- Agility and flexibility: Companies must be able to respond quickly to changing market conditions or customer requirements, even outside times of crisis. An SCM that is tailored to individual circumstances through segmentation strategies identifies the need for action immediately through digital platform solutions, monitoring and real-time communication.
- Sustainability: Ever more companies and consumers want to know where products come from and how they were made. Legal regulations such as the new EU CSRD directive also oblige companies to disclose certain information about sustainability efforts. All of this requires sophisticated changes that are supported by digital technologies and also become visible.
A strong supply chain resists disruptions through data analysis, holistic risk management and strategic measures. Therefore, the use of digital technologies also strengthens the resilience of a supply chain.
Mastering challenges with professional expertise
With the opportunities of a digital supply chain also come some challenges that need to be overcome. The transformation process, for instance, involves a variety of complex systems, platforms and technologies that need to be integrated so that all elements can work smoothly and synchronously with each other. For interoperability and standardization, it is helpful to develop strategic interfaces to enable seamless communication and collaboration between supply chain partners. In doing so, it is important to ensure that sensitive data is protected from cyberattacks: Companies should consider IT security from the very beginning.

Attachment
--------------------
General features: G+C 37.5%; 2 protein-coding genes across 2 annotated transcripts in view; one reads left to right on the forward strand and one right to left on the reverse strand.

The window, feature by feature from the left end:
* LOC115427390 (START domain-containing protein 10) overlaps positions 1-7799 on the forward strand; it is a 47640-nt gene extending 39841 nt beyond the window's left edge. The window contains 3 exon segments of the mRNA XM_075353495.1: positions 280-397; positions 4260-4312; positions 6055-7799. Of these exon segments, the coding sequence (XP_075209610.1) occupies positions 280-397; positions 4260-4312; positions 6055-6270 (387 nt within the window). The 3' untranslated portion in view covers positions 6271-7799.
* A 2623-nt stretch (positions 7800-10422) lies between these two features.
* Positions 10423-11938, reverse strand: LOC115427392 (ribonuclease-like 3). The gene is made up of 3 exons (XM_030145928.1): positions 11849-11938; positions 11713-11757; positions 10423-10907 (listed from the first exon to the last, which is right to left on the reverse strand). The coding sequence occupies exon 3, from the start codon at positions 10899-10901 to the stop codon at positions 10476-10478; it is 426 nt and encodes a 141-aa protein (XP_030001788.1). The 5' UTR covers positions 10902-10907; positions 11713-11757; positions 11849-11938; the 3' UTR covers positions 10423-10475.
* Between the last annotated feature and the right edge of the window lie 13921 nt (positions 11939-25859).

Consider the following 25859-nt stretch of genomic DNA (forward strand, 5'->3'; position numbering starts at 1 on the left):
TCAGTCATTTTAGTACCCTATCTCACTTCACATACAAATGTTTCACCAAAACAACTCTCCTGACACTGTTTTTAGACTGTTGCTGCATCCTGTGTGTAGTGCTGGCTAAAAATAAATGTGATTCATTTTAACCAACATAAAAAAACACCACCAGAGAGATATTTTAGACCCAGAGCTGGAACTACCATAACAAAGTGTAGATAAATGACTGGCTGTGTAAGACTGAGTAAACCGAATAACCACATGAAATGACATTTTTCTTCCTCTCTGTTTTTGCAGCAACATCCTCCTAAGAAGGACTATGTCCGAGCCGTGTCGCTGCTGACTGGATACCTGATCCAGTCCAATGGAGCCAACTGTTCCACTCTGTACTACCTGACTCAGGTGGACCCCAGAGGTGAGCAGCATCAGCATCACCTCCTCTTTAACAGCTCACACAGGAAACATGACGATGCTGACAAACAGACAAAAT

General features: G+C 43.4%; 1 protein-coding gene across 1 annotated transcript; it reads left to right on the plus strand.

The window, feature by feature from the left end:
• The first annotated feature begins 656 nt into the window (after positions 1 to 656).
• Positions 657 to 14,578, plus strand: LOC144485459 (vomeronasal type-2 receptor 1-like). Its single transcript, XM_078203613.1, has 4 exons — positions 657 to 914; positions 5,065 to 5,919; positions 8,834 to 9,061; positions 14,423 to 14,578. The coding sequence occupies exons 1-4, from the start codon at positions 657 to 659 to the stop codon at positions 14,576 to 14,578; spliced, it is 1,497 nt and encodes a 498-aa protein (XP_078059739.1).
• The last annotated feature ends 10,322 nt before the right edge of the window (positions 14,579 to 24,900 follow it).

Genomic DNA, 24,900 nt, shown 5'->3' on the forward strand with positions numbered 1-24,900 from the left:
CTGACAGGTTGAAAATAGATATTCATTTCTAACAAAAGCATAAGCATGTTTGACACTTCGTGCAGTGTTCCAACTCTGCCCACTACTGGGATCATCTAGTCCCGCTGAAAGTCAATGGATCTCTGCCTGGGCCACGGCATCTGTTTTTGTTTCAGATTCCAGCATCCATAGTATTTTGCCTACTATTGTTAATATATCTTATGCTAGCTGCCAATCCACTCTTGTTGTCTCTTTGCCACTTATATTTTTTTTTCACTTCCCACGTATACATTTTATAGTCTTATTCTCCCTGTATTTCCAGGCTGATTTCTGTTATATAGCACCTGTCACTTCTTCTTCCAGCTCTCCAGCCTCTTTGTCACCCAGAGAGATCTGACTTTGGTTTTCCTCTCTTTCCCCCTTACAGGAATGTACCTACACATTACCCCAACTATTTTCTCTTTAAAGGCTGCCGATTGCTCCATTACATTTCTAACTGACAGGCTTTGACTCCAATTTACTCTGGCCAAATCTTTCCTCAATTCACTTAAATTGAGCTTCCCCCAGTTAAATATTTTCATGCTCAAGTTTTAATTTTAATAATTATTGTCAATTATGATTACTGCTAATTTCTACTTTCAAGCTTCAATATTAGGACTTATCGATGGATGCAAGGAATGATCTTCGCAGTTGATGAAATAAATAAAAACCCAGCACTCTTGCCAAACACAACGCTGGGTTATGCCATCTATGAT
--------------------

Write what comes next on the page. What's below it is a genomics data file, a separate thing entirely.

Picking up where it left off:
Employees must also be able to use the new technologies, make data-driven decisions and adapt to changing processes. In order to acquire the necessary skills, comprehensive change management including training and continuous competence building are crucial. Logistics experts like Hermes International support these processes with the provision of digital offerings and accompany companies on their way to improved collaboration and more transparency along the supply chain. In a continuous process of further development, Hermes International is making itself even more future-proof and raising its supply chain solutions to a new level. After all, digital supply chains play a key role in enabling companies to reduce costs and increase efficiency – transparency creates trust and strengthens customer relationships in the long term.